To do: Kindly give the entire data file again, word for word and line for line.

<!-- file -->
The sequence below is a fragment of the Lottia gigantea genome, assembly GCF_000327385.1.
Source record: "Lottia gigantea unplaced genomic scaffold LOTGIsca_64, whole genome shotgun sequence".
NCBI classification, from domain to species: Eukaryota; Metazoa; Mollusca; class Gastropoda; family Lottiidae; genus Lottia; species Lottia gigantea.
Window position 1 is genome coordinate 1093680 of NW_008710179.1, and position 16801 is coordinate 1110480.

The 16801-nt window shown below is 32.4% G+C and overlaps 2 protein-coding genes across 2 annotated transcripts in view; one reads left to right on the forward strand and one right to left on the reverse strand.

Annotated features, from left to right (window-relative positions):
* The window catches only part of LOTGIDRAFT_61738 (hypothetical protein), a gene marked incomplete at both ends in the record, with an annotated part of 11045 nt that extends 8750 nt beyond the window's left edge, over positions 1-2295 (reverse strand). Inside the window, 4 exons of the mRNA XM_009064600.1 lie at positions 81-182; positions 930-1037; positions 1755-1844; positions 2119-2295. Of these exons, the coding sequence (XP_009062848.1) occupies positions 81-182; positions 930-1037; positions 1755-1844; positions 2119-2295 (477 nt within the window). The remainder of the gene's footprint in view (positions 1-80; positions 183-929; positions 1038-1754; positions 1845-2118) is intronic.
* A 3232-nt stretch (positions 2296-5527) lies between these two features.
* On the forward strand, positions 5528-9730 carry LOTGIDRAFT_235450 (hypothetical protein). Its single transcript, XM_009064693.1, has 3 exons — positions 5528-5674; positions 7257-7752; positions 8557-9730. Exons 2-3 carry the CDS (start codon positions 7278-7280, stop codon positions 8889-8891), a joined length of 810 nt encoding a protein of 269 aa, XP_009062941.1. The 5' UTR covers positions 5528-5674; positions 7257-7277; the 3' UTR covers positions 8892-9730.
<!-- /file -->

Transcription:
The sequence below is a fragment of the Lottia gigantea genome, assembly GCF_000327385.1.
Source record: "Lottia gigantea unplaced genomic scaffold LOTGIsca_64, whole genome shotgun sequence".
NCBI classification, from domain to species: Eukaryota; Metazoa; Mollusca; class Gastropoda; family Lottiidae; genus Lottia; species Lottia gigantea.
Window position 1 is genome coordinate 1093680 of NW_008710179.1, and position 16801 is coordinate 1110480.

The 16801-nt window shown below is 32.4% G+C and overlaps 2 protein-coding genes across 2 annotated transcripts in view; one reads left to right on the forward strand and one right to left on the reverse strand.

Annotated features, from left to right (window-relative positions):
* The window catches only part of LOTGIDRAFT_61738 (hypothetical protein), a gene marked incomplete at both ends in the record, with an annotated part of 11045 nt that extends 8750 nt beyond the window's left edge, over positions 1-2295 (reverse strand). Inside the window, 4 exons of the mRNA XM_009064600.1 lie at positions 81-182; positions 930-1037; positions 1755-1844; positions 2119-2295. Of these exons, the coding sequence (XP_009062848.1) occupies positions 81-182; positions 930-1037; positions 1755-1844; positions 2119-2295 (477 nt within the window). The remainder of the gene's footprint in view (positions 1-80; positions 183-929; positions 1038-1754; positions 1845-2118) is intronic.
* A 3232-nt stretch (positions 2296-5527) lies between these two features.
* On the forward strand, positions 5528-9730 carry LOTGIDRAFT_235450 (hypothetical protein). Its single transcript, XM_009064693.1, has 3 exons — positions 5528-5674; positions 7257-7752; positions 8557-9730. Exons 2-3 carry the CDS (start codon positions 7278-7280, stop codon positions 8889-8891), a joined length of 810 nt encoding a protein of 269 aa, XP_009062941.1. The 5' UTR covers positions 5528-5674; positions 7257-7277; the 3' UTR covers positions 8892-9730.